The cold snap over late last week and the weekend has raised questions on damage to soybean crops across the region. The effect of frost on the soybean crop depends upon the growth stage of the soybean plants. Frost-damaged soybeans are generally considered salvageable as long as the plants reached the R6 growth stage. Losses are uncommon at full maturity. Temperatures of 30°F to 32°F can easily damage the top leaves on a soybean plant, with 28°F temps causing significant damage occurs.

Assessing Plant Damage: Frost damage within a soybean field may vary considerably, depending on microclimate effects, landscape position in the field, canopy density, and other factors. Generally, thick plant canopies formed by narrow rows and high plant populations tend to hold the soil heat better and protect the lower portion of the plants and pods to some extent. In order to determine the yield potential that has been lost, you need to scout fields and determine the growth stage of your soybean crop. See photos below for staging. Much of the damage reported is limited to the tops of plants.

  • The key growth stage needed for limiting damage is R6. Soybeans at Beginning Seed (R5), when seed is 1/8 of an inch inside the pod located on the main stem at one of the four upper most nodes, can be severely damaged, with losses of around 60-65% possible.
  • Losses reduce significantly with increasing maturity. Through R6, losses reduce rapidly. By R7, when one pod on the stem is brown/tan, losses of only a few percentage points are expected.
  • If only a light frost occurs, damage may be confined to the upper leaves in the canopy. Some maturity delay (several days) may be expected on damaged plants, and small pods may abort or fail to fill.
  • If a more severe freeze occurs, leaves in the lower canopy may also be damaged, as well as stems and pods. Frost-damaged stems turn dark green to brown. Beans that were still green and soft at the time of the freeze will shrivel, reducing soybean yield (seed size and test weight), quality and drying rate.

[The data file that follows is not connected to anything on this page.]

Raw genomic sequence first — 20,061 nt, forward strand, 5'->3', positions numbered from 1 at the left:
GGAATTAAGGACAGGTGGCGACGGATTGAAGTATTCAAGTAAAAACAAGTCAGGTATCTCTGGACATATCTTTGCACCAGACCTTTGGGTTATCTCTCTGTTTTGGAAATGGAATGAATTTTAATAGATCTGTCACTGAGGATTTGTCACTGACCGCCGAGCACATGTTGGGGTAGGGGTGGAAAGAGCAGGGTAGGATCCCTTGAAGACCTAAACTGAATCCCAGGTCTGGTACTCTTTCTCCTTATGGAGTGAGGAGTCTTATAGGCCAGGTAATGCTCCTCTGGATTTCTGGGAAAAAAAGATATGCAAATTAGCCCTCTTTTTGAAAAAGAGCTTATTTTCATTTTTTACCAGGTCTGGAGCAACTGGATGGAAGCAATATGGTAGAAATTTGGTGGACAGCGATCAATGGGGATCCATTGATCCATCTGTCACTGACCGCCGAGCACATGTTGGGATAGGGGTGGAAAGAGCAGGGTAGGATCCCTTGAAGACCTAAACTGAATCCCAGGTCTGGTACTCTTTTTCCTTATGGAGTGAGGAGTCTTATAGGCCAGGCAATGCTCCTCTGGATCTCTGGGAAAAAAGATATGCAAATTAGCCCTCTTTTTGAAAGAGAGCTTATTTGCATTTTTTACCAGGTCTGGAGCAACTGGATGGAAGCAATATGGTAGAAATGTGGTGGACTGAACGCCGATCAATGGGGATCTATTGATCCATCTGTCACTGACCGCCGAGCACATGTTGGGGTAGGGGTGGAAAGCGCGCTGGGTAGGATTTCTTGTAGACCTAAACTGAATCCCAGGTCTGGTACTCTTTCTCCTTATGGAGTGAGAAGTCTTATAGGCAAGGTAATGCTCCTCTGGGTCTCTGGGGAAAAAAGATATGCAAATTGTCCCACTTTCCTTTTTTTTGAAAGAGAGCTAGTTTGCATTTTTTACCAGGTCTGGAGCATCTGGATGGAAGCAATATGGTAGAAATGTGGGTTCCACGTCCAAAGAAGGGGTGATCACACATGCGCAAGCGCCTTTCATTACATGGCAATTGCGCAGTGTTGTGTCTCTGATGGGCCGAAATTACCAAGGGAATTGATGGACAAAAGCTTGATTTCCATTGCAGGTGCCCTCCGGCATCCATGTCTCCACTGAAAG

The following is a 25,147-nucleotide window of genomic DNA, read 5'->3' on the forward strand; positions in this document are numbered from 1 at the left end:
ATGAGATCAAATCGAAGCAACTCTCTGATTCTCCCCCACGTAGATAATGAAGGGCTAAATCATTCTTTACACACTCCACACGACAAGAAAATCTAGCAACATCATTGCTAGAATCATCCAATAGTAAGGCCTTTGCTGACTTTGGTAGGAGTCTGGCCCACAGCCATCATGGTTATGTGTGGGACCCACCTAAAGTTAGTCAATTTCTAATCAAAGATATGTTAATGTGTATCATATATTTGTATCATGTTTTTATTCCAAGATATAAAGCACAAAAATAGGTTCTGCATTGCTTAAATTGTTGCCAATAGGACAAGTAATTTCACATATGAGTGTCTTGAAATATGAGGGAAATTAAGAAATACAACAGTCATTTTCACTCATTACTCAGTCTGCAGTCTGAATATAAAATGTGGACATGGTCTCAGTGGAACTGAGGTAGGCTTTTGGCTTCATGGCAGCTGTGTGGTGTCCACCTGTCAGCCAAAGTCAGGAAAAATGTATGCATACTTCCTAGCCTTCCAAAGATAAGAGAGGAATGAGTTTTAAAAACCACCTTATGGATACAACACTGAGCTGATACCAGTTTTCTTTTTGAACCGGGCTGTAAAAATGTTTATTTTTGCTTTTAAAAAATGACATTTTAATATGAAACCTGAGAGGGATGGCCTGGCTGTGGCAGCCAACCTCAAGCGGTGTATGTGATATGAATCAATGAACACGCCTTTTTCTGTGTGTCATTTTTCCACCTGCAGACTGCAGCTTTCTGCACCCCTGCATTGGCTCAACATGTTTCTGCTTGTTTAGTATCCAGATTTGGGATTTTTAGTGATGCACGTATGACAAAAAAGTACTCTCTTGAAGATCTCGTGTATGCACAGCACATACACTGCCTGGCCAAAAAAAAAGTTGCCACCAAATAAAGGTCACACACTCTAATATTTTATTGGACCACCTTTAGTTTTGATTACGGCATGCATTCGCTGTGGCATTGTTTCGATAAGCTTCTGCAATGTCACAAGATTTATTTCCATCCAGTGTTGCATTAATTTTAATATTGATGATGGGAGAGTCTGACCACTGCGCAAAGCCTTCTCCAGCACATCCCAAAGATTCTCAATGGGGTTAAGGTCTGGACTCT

• If beans had reached physiological maturity (R7) prior to the freeze, these yellow beans should dry normally, and quality should not be affected.

Harvesting / Managing Freeze-Damaged Soybeans
The effect of frost on soybean grain quality is related to crop maturity and amount of killed leaf tissue. If soybean plants are killed before reaching maturity, some or all of the grain may be green, lower quality seeds, lower yield potential, and variable moisture content can also be expected. Care must be taken in harvest, handling, drying and storing of frosted soybeans. An early frost can cause slower field drydown.

  • If soybeans have been frosted prior to maturity or have higher than normal moisture at harvest, combine settings may have to be adjusted to minimize harvest losses.
  • Soybeans should be at 16% seed moisture or below for ideal threshing, and with early frost, some fields may be wetter than this, at least in spots, late into the season. 
  • Growers will also need to manage a balance between field dry down and shatter losses. Shatter losses of 0.2 bushels per acre per day occur after the beans reach 16 to 18 percent moisture.
  • Wetter soybeans will require careful handling and drying. Slow drying can help reduce moisture levels, and may begin to turn some of the green seed coats to a normal mature color, but full color change on all green soybeans is not feasible.
  • Green and immature soybeans are considered damaged seed at the elevator.

Final Thought: As always, be sure to include crop insurance in communications as soybean fields are assessed and any damages determined.